Home-ground cereals are to packaged flour from a bag about the same as home-grown vegetables from your own garden are to greens from the supermarket. It simply tastes better and is richer. Because your own flour not only delivers the full flavor of the grain, but also all the minerals, vitamins and trace elements it contains. Ground and consumed as needed, it also retains all those volatile components that evaporate in industrially produced flour within a few hours once the grain has broken down.
Brings air to the dough
Dough stirrer stainless steel wire
An old form of dough mixer, unjustly forgotten in our country. With the multiple curved and stable loop made of strong stainless steel wire, it facilitates the stirring and mixing of heavy doughs - bread doughs, yeast doughs, gingerbread doughs - quite enormously; dough mass and device do not stick together so much (unlike when using stirring spoons or the often less stable whisk). Lighter sponge and sponge doughs can be aerated very well with the dough mixer.
No plastic. Old bakery school
Pastry cutter stainless steel
The now common plastic on the handle and sometimes the blade, this pastry cutter is pleasantly missing. The handle is made of birch grown in Swedish forests, which lies well in the hand and is firmly doweled to the blade. This is made of stainless steel (material thickness 0.7 mm), is very stable and has an asymmetrical shape - the pointed end goes first into the dough, the round can also be used once to get the last remnants of it from the mixing bowl.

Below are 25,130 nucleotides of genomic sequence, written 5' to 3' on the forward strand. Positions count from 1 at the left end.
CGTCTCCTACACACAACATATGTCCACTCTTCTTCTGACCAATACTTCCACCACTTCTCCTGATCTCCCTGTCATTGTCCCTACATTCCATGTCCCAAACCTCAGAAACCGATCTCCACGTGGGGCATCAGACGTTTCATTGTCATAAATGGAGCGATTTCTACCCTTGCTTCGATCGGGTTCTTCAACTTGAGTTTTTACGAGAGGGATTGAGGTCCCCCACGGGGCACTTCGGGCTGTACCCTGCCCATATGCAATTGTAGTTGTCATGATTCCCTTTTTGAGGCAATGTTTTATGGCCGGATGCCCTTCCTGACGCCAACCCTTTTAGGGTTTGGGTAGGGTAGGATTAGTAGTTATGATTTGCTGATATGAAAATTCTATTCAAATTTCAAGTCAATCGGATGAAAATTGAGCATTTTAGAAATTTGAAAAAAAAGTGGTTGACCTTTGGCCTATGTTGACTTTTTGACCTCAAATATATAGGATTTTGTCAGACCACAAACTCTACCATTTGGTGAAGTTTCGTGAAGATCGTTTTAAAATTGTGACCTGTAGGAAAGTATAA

Knowledge and inspiration
Cold risen wheat bread with sourdough
Ingredients Dough (makes 3 loaves):
800 ml cold water
10 g fresh yeast
100 ml sourdough
30 g sea salt
200 g whole wheat flour
1 kg wheat flour (e.g. item 21558)
Preparation Day 1:
- Dissolve the yeast in the cold water while stirring. Mix in the sourdough and flour, then mix in the salt. Knead by hand for about 15 minutes until you get a soft, elastic dough that comes away from the edge of the bowl
- Put the dough in a bowl brushed with canola oil and let it rest in the refrigerator for 8-10 hours.
Preparation Day 2:
- Divide the dough into three parts, shape into oblong loaves and leave to rest for 2 hours on a lightly floured surface, covered with a cloth
- Preheat the oven to 250°C with the baking tray/stone, placing water in a fireproof bowl in the oven to allow steam to build up - Slide the loaves onto the hot tray/stone and bake for 20-30 minutes
- Leave the loaves to cool well on a baking rack - only then cut them.
Simple rye bread
550 g whole rye flour
600 ml cold water
200 ml buttermilk
150 ml beer
10 g fresh yeast
25 g sea salt
250 g rye seeds
200 g linseeds
200 g sunflower seeds (peeled)
Preparation Day 1:
- Dissolve the yeast in the water while stirring, then stir in the flour, buttermilk and beer. Add flax seeds, sunflower seeds, rye and salt and mix well for 10 minutes
- Put half of the dough in molds greased with canola oil and cover with a damp cloth. Leave to rest in the refrigerator for at least 12 hours, but no more than 6 days. The longer the dough rests, the tastier the bread will be.
Preparation following day:
- Preheat the oven to 180 °C, placing water in an ovenproof dish in the oven to allow steam to build up
- Bake the loaves for at least 90 minutes, then remove from the tin and leave to cool well on a baking rack - only then cut.